Jan. 26 (Bloomberg) -- Although the phrase is now somewhat out of fashion, the issue of corporate responsibility is at the heart of many of the debates on economic policies around the world. Should corporations simply maximize profits and let the invisible hand do its wonders, or do they have some obligation to be good corporate citizens as well?
As with many politicized debates, this one has been captured by two extreme positions, neither of which are, to my mind, particularly sensible.
At one extreme are “pro-responsibility” advocates. This camp is often pro-free-lunch, too. They think that companies have a responsibility to pay their workers higher wages, offer better benefits, yet still keep prices down. Good luck with that.
At the other extreme, is the “pro-profit” gang. These folks think that a company’s only responsibilities are to their shareholders. The pro-profit group worships at the shrine of Milton Friedman, the both deified and vilified former professor at the University of Chicago. Friedman called the concept of corporate responsibility a “fundamentally subversive doctrine.”
“In a free society,” he said, “there is one and only one social responsibility of business -- to use its resources and engage in activities designed to increase its profits so long as it stays within the rules of the game, which is to say, engages in open and free competition without deception or fraud.”
Unfortunately, the important qualifiers at the end that statement are often forgotten. Friedman urges companies to “stay within the rules of the game” and avoid “deception or fraud.” So I would like to push back a little on those who claim to be following Friedman’s tenets and offer my own alternative, middle-of-the-road view.
Consider this example: A young bank employee, Chris, comes up with a clever way to increase profit. It is a refinement of an existing policy that when a customer makes a purchase that exceeds the account balance on his or her debit card, the bank allows that purchase to go through, “as a courtesy,” but charges the customer a $35 penalty for making that purchase, and the same amount again for additional purchases until the account is back in the black.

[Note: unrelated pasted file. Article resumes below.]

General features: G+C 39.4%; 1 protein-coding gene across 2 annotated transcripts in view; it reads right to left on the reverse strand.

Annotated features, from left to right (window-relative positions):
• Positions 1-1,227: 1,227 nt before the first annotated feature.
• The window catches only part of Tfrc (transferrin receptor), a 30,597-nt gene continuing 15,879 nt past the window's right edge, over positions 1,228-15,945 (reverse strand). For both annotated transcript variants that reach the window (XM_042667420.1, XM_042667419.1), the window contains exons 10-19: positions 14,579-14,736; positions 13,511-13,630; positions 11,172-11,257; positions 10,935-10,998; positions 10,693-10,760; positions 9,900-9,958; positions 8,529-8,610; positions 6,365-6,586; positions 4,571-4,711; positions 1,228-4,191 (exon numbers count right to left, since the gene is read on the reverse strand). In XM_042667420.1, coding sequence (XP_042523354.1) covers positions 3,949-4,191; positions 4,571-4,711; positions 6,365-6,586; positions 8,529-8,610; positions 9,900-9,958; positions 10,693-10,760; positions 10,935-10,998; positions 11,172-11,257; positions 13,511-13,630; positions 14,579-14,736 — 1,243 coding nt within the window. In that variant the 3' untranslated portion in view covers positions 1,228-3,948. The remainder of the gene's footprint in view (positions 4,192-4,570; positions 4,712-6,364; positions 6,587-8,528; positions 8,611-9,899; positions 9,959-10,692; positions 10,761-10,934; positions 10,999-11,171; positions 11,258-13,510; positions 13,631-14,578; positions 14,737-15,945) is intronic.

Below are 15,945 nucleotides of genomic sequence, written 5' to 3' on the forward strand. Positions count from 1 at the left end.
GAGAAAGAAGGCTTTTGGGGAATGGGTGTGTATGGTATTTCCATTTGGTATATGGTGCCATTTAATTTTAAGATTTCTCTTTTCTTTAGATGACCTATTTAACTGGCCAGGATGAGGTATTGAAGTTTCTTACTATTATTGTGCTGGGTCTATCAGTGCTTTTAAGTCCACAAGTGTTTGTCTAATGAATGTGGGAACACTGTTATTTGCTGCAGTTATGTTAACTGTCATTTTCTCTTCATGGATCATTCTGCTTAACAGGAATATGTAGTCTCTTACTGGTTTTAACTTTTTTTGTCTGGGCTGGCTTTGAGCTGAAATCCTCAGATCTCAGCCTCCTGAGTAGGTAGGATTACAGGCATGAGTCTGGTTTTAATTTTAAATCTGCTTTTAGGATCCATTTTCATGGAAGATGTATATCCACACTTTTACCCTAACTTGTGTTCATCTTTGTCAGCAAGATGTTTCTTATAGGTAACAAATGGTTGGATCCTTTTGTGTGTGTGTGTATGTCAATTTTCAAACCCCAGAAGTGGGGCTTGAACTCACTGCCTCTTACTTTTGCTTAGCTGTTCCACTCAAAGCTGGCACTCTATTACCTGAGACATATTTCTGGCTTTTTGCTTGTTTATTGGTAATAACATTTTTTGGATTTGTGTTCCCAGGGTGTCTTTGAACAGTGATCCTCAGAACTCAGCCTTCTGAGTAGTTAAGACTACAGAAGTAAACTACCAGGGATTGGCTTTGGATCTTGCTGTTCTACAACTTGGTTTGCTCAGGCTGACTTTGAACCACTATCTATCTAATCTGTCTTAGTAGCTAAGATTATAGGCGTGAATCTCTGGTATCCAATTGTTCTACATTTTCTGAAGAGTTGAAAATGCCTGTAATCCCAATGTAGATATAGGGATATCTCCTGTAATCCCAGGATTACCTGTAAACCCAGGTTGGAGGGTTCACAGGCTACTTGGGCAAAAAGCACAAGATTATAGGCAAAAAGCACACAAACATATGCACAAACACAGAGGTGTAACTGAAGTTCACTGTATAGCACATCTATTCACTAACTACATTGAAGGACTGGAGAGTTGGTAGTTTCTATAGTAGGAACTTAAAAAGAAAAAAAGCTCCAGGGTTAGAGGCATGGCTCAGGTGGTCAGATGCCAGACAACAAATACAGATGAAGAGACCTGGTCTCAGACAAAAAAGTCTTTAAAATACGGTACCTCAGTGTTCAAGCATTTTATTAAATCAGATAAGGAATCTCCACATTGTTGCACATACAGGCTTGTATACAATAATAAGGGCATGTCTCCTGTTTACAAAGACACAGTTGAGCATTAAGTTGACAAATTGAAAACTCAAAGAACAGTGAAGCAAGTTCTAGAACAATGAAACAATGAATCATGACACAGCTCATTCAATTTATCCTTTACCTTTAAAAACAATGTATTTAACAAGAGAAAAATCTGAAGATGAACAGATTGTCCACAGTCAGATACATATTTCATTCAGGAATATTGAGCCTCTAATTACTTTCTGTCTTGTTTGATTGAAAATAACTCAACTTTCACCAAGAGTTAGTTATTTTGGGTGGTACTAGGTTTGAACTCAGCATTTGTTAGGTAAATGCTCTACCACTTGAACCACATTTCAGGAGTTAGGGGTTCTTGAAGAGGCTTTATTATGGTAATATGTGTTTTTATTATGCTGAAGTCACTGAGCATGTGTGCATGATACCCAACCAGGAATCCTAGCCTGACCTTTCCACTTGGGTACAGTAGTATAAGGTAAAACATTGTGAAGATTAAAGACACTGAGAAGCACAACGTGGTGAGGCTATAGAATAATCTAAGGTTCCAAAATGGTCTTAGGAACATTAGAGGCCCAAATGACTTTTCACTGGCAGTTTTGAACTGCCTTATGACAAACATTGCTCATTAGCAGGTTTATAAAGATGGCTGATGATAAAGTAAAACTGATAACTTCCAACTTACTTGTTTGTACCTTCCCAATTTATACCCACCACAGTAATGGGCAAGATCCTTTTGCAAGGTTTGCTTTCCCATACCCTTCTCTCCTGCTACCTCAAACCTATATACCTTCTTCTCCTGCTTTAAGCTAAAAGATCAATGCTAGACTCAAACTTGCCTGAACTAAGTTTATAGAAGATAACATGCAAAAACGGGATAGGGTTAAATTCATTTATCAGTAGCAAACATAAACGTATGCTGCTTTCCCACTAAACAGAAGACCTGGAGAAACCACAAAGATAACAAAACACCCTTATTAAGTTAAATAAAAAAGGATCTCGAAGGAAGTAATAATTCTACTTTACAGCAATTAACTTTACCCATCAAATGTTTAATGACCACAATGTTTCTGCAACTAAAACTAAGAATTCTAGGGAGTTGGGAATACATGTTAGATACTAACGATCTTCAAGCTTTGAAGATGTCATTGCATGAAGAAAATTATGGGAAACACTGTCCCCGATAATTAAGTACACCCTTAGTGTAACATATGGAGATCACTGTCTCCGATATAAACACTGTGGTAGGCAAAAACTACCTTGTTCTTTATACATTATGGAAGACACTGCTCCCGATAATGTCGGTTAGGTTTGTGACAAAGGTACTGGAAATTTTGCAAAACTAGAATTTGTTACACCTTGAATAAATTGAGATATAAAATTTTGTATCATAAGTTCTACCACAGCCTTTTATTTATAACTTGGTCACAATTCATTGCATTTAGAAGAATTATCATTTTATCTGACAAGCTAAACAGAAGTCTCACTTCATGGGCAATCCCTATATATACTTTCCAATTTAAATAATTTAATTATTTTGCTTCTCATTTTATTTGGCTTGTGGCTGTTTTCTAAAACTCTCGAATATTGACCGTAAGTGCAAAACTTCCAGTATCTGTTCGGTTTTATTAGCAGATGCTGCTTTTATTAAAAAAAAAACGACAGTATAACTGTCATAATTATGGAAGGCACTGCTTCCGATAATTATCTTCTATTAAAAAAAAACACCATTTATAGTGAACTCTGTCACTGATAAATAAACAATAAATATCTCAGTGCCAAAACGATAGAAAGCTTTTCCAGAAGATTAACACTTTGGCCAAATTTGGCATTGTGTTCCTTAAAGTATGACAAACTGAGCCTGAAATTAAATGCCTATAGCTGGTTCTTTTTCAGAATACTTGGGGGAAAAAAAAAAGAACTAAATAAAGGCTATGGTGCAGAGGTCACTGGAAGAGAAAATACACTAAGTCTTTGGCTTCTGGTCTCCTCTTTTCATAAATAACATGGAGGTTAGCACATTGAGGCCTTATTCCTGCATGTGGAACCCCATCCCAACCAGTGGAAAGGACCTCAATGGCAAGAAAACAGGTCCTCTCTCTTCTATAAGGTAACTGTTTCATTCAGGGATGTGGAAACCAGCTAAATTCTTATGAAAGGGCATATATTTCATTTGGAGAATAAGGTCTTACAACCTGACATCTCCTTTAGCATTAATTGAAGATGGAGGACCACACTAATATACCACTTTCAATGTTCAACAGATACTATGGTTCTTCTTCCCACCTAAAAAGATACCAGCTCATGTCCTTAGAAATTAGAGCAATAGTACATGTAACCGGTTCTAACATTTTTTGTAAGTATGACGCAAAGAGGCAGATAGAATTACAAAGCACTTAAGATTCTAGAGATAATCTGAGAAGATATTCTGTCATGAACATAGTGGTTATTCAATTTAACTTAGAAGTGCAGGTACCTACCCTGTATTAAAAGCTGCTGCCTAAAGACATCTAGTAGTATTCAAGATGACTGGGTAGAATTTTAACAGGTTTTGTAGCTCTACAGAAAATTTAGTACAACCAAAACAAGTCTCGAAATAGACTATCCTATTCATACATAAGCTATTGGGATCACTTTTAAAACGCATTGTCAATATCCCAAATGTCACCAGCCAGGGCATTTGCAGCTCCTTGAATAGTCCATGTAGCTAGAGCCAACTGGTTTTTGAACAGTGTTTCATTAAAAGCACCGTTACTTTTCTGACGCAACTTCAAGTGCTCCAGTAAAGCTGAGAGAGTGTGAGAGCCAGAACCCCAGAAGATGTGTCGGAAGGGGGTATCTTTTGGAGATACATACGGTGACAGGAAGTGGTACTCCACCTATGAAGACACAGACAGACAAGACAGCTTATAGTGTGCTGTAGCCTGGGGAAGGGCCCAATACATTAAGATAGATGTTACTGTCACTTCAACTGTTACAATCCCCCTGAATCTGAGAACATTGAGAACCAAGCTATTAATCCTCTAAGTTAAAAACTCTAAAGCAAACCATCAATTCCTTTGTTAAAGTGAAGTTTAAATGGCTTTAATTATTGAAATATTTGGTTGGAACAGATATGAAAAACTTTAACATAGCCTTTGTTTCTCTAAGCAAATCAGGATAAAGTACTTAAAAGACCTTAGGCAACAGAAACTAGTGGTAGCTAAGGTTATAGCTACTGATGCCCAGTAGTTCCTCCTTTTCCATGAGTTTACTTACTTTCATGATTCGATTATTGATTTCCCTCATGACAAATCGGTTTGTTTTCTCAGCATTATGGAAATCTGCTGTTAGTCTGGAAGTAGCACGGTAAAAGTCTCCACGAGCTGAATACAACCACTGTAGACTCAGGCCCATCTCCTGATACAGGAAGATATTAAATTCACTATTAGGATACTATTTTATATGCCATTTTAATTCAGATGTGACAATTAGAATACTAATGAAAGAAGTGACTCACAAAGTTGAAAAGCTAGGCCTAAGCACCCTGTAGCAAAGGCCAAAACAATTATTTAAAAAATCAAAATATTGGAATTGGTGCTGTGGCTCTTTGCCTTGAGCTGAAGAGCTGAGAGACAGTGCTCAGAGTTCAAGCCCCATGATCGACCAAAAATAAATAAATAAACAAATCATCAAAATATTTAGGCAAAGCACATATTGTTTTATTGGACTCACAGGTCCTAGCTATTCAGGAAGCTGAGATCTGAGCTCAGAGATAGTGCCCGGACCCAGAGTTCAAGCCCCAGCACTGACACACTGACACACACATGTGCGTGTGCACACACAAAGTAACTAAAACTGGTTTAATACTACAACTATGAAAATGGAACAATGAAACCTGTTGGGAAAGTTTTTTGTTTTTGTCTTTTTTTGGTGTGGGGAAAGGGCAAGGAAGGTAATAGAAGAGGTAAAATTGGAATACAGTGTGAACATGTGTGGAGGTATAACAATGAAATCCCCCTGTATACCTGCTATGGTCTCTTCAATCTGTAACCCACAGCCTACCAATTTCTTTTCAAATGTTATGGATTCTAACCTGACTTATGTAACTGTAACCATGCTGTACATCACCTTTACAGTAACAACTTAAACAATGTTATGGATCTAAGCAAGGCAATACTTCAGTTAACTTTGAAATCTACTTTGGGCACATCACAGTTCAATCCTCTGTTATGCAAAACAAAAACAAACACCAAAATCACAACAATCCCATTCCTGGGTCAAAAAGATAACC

Chris’s idea is that when a bunch of charges come in on the same day, say when a customer is shopping at the mall, and these charges will together put the customer over the limit, the bank will process the biggest purchase first, thus immediately putting the customer over the limit, and enabling it to charge a $35 fee for that sandwich at the fast-food joint and another for the latte at the cafe, and so forth. This policy won’t be disclosed to customers.
Here is my question: If Chris’ idea is legal and profitable, is that a sufficient reason for the bank to adopt it? More generally, is any way of making money acceptable as long as it is both profitable and legal?
There is an interesting irony here. Those who would favor this narrow definition of corporate responsibility are typically very skeptical of governments. Yet, in their worldview, it is the government that decides the limits of what a company should do.